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Ghana considers results of its PCB Inventory
30 April 2012, Accra, Ghana – In the context of the joint Ghana Environmental Protection Agency, GEF (Global Environment Facility), UNDP and UNITAR's Project on Capacity Building for the Elimination of Polychlorinated Biphenyls (PCBs) in Ghana, a PCB Inventory Dissemination Workshop took place from 25 to 26 April 2012.
Opening remarks were given on behalf of the Minister of Environment, Science and Technology, reaffirming the commitment of Ghana to the 5-year project to eliminate PCBs. Over two days, participants from government agencies, the private sector, NGOs, UNDP and UNITAR reviewed project progress, heard a report on the initial findings of the PCB inventory exercise (a nationwide inventory of electricity transformers and capacitors to determine the levels of PCBs and PCB contamination), and began to consider next steps, in particular in relation to eventual PCB destruction options and increased awareness raising, especially for the public and workers in the electricity utilities sector. Next stage in the process will be the collection of PCBs and materials contaminated with PCBs at a central storage site prior to their eventual destruction.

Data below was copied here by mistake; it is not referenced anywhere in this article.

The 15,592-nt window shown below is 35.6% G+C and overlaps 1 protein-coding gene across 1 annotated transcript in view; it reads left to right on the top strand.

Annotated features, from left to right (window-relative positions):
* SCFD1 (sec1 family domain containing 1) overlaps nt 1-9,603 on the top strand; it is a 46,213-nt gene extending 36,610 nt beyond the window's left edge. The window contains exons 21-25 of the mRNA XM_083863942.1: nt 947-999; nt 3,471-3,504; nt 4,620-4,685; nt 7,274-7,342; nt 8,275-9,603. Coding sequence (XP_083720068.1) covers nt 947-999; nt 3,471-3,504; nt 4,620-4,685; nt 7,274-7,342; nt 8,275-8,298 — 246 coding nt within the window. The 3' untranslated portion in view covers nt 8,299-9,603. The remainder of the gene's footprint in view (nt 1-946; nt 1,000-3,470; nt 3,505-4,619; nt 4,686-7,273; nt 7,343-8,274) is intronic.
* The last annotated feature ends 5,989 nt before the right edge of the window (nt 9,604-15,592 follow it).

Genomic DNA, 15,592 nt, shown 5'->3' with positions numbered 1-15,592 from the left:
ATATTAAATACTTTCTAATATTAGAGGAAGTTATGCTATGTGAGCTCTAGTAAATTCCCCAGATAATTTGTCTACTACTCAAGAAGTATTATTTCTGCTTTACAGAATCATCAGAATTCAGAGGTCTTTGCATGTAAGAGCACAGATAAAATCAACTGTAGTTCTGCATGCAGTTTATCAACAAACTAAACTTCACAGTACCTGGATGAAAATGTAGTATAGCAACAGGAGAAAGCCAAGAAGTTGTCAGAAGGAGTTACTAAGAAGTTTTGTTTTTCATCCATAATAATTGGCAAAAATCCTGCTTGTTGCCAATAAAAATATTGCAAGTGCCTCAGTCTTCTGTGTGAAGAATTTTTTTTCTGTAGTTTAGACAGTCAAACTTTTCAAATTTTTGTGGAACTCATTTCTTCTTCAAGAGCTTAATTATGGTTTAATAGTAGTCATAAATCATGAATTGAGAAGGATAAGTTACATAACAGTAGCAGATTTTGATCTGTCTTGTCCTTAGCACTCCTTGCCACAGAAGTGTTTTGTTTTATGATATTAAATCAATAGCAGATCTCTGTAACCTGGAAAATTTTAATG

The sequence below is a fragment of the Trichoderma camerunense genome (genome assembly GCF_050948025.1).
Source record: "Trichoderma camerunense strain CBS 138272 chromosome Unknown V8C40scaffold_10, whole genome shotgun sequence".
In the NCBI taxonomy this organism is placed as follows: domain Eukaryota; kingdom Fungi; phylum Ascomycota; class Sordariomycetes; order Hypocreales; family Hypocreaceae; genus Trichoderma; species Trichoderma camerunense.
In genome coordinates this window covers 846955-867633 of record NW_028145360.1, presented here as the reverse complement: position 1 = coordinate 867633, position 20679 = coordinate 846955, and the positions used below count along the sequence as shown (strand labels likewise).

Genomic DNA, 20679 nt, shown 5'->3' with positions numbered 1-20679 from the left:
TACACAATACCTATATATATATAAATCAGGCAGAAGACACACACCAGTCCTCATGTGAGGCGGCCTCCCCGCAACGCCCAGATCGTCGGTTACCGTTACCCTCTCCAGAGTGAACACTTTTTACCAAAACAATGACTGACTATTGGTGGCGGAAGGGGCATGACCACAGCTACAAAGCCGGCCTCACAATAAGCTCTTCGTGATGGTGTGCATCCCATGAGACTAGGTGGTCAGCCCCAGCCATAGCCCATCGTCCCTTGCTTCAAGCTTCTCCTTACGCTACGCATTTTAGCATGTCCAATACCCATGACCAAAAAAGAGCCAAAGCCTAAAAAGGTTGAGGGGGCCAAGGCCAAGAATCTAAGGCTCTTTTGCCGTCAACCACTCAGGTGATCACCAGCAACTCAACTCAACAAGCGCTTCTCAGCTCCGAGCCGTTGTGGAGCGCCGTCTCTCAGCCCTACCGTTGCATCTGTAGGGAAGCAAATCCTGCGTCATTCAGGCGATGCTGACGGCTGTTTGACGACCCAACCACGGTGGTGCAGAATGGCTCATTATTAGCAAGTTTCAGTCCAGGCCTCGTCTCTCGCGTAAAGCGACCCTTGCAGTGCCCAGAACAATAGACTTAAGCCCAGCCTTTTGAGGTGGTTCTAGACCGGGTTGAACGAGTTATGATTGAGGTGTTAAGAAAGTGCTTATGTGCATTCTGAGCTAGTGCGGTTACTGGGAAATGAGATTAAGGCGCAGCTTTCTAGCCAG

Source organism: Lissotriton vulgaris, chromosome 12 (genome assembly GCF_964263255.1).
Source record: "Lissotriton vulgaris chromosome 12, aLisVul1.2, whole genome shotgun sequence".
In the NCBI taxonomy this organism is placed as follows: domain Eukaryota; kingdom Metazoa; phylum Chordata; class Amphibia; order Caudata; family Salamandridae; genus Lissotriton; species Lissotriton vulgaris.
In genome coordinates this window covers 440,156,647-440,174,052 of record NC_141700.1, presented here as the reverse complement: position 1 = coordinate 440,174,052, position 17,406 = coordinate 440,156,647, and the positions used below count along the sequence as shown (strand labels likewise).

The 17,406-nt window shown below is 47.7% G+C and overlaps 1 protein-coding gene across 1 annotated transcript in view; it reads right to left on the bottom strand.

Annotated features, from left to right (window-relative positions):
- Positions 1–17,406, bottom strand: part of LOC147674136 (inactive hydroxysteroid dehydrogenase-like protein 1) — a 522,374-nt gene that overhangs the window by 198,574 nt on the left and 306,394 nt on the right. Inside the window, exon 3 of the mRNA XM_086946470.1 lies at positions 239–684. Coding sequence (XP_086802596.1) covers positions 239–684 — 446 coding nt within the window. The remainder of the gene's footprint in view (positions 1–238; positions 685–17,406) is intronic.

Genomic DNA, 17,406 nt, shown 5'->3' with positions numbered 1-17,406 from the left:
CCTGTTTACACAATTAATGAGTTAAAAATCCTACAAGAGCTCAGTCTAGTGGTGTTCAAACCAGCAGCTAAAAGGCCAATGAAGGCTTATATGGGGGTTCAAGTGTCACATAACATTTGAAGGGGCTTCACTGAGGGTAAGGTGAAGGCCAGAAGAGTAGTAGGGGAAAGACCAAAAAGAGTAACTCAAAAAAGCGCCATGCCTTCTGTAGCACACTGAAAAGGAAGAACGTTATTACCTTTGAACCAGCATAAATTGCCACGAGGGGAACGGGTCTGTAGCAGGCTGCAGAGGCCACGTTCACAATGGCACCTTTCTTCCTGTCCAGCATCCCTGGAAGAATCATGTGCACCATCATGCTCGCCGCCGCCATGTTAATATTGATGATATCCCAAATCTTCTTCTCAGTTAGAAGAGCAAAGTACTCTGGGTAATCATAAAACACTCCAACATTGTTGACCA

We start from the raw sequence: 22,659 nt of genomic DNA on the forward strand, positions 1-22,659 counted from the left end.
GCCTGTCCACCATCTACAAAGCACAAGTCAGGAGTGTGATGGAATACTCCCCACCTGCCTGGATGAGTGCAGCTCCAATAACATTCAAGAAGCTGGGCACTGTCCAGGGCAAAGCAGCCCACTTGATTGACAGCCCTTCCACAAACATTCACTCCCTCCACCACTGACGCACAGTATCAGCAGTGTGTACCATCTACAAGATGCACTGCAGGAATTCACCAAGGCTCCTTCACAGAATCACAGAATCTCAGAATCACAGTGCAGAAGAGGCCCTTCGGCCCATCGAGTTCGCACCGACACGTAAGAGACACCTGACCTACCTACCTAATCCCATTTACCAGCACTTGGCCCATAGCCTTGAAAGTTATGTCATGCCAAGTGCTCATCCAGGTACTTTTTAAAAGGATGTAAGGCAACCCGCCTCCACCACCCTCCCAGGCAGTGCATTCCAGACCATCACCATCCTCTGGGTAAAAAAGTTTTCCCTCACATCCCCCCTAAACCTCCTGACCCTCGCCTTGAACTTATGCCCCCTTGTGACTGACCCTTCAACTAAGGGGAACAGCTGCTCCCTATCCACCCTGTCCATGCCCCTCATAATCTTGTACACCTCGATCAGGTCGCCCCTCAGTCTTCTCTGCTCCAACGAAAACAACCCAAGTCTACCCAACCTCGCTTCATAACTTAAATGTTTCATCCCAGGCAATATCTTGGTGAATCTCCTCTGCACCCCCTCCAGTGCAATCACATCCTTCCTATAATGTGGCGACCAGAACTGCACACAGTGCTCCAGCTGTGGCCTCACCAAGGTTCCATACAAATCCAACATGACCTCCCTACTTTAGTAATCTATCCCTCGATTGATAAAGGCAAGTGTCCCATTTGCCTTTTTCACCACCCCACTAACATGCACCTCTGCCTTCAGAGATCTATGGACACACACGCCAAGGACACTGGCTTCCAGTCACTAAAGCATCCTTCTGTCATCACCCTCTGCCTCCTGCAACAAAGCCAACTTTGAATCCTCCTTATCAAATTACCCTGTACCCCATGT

Also attending the workshop were participants from Nigeria and Senegal, with the aim to share knowledge and experiences with regional partners working on PCB issues.
A Project Steering Committee meeting was held immediately following the workshop on 27 April 2012.
PCBs are a class of man-made compounds that were manufactured and used extensively in electrical equipment such as transformers and capacitors. However, PCBs are considered to be immunotoxic and affect reproduction. Once released into the environment, PCBs do not break down but travel over long distances and continue to pose health risks to humans and a danger to the environment. PCBs are chemicals listed under the Stockholm Convention on Persistent Organic Pollutants (POPs).